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Fletcher Energy in the gun with regional council

By Aimee McClinchy

Friday 12th May 2000

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Fletcher Challenge Energy is waiting to hear if it is to be sued after admitting a fourth oil spill came from its Pohokura 1 oil rig in Taranaki.

The regional council is to decide on June 7 whether to sue over those four events.

The Taranaki Regional Council this week revealed there had been six spills. The latest spill was five litres of diesel which occurred in the last few days as Fletcher Energy packed up the number one rig and moved 4km north-west to start the second well.

But the council's resource management director Bill Bayfield said the sixth was minor and would not be added to the investigation.

The council accepted the fifth was not caused by Fletcher.

Mr Bayfield said although the spills had not caused any long-term damage to sea and shore life and the Ngati Rahiri hapu had lifted its ban on seafood collection, the council was considering action including going to court.

"It absolutely has to be an option given that the spills were unauthorised, that is no consent was given, and some were unnotified."

If the company notified the council and fronted up it helped, Mr Bayfield said.

"We sincerely hope the housekeeping [of number two rig] does not have the same record."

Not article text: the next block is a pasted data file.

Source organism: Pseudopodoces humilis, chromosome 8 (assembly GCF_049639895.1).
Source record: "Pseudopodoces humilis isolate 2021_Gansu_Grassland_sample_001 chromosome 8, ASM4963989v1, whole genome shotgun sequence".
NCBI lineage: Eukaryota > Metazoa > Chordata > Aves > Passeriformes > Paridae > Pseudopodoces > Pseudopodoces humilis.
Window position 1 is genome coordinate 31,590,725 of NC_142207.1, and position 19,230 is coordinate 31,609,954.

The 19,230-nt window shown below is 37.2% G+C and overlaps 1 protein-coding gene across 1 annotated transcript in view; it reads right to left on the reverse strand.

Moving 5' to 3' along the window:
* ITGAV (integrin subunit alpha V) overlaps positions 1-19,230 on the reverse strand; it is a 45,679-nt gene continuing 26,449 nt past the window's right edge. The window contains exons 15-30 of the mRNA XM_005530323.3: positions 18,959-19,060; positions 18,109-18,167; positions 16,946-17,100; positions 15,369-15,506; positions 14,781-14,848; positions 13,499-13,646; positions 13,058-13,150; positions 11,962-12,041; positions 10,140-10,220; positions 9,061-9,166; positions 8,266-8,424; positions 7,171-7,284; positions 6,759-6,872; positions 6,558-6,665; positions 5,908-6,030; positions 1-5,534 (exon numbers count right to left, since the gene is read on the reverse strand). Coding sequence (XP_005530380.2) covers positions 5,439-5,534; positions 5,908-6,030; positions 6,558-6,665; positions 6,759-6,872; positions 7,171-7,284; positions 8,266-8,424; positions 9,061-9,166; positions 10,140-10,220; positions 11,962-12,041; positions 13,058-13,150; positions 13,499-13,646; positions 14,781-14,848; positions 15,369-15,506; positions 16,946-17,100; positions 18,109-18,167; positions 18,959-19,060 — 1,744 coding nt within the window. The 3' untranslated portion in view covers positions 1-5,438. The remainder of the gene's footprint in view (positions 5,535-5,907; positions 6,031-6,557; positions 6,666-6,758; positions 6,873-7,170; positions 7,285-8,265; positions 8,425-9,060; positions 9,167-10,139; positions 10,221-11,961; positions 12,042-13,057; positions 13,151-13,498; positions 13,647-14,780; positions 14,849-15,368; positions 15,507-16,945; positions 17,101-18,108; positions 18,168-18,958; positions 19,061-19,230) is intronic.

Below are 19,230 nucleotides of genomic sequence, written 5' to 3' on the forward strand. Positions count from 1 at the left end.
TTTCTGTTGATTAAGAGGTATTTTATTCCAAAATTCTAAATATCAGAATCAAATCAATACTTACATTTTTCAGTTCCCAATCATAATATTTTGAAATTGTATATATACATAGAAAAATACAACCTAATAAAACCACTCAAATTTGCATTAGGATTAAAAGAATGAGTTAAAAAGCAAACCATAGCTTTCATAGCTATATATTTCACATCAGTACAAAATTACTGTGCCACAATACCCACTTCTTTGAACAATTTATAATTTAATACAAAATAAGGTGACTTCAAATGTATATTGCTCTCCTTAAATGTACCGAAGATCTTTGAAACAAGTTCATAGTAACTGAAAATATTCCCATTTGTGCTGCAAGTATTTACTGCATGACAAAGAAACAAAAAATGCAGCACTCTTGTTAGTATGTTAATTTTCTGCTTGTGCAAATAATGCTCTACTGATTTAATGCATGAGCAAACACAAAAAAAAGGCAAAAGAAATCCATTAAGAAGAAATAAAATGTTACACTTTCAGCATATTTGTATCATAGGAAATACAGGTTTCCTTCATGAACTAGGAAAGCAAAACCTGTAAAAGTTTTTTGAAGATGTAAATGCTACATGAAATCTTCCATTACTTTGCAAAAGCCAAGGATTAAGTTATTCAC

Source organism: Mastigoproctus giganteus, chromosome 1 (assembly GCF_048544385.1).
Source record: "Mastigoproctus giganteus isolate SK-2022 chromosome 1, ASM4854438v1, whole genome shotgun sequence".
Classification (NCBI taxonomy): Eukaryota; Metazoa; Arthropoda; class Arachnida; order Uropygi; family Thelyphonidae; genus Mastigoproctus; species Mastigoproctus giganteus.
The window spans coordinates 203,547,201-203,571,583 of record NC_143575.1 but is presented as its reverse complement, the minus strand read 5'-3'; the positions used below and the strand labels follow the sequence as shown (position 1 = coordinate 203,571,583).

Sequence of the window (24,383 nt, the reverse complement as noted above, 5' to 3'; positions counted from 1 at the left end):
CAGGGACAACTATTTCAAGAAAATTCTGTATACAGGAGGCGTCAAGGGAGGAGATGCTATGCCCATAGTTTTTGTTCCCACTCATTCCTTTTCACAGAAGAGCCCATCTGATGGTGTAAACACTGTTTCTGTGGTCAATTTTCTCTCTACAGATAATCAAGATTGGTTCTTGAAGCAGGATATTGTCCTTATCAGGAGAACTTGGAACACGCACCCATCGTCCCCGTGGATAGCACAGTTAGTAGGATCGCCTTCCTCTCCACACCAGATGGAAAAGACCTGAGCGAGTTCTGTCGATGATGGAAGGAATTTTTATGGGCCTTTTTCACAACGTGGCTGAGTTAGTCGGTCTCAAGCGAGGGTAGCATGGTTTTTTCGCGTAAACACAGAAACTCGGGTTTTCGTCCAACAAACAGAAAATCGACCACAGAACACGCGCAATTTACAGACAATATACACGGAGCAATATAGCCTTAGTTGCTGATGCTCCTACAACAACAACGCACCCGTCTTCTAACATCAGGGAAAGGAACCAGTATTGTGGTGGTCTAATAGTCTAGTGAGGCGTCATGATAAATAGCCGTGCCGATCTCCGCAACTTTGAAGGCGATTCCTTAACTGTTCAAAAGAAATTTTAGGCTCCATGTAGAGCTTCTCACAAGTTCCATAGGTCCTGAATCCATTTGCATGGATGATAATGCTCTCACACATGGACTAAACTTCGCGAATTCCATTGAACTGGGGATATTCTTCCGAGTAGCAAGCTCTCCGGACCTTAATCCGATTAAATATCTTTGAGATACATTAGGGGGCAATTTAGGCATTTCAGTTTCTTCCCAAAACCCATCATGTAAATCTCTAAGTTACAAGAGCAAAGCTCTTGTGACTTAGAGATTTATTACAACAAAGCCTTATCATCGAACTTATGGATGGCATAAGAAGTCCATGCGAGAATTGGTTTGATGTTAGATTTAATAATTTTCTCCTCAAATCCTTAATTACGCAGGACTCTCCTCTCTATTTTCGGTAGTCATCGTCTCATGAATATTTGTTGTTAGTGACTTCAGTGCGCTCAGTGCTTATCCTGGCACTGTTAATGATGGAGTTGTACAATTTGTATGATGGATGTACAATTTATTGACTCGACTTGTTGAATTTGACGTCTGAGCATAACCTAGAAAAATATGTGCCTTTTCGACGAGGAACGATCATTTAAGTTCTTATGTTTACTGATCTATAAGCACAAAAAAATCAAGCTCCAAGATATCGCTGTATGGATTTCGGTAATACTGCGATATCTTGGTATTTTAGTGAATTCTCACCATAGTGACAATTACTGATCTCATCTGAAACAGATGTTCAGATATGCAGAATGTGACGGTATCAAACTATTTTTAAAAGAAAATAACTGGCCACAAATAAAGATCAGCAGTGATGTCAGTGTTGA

The Pohokura prospect is considered bountiful, with Fletcher Energy estimating the field contains mean reserves of 5000 billion cu ft of gas and 25 million barrels of condensate.

The seriousness of the large number of spills in the few weeks Fletcher Energy has operated the rig, jointly owned by German company Preussag Energie, Steel Petroleum Mining and Todd Energy, is compounded by the rig being so close to shore - 4km off Motunui.

Once sold, Fletcher Energy may move its head office from Auckland to New Plymouth, where the majority of its New Zealand operations are based.

But Fletcher Challenge Energy spokesman Stephen Jones said Fletcher did not have any plans to move.

He said Fletcher had cleaned up the spills and modified its procedures but would not allow its investigation report, still being considered by the council, to be released.

Fletcher wanted to wait until it heard what the council would do before considering its next action.

"We are clearly disappointed any spills occur; operating so close to shore is an extra onus on us to be careful."

Fletcher had previously admitted responsibility for three of the spills, which occurred in the weekend of April 1-2 after the first rig begun drilling. In one of these, 50 litres reached a 2km beach stretch and tests showed the sand was contaminated.

In another, two litres of oil did not wash up, and the third three-litre spill, caused by a flare not igniting, was dispersed.

But Mr Jones confirmed a fourth spill that happened earlier as the number one rig was set up was also caused by Fletcher Energy. In that instance, half a litre of lubricating oil was discharged but did not reach the beach.

Small amounts of oil can spread kilometres across the water, sitting on its surface.

The fifth spill was tested and did not contain hydrocarbons, which means the oil came from elsewhere.

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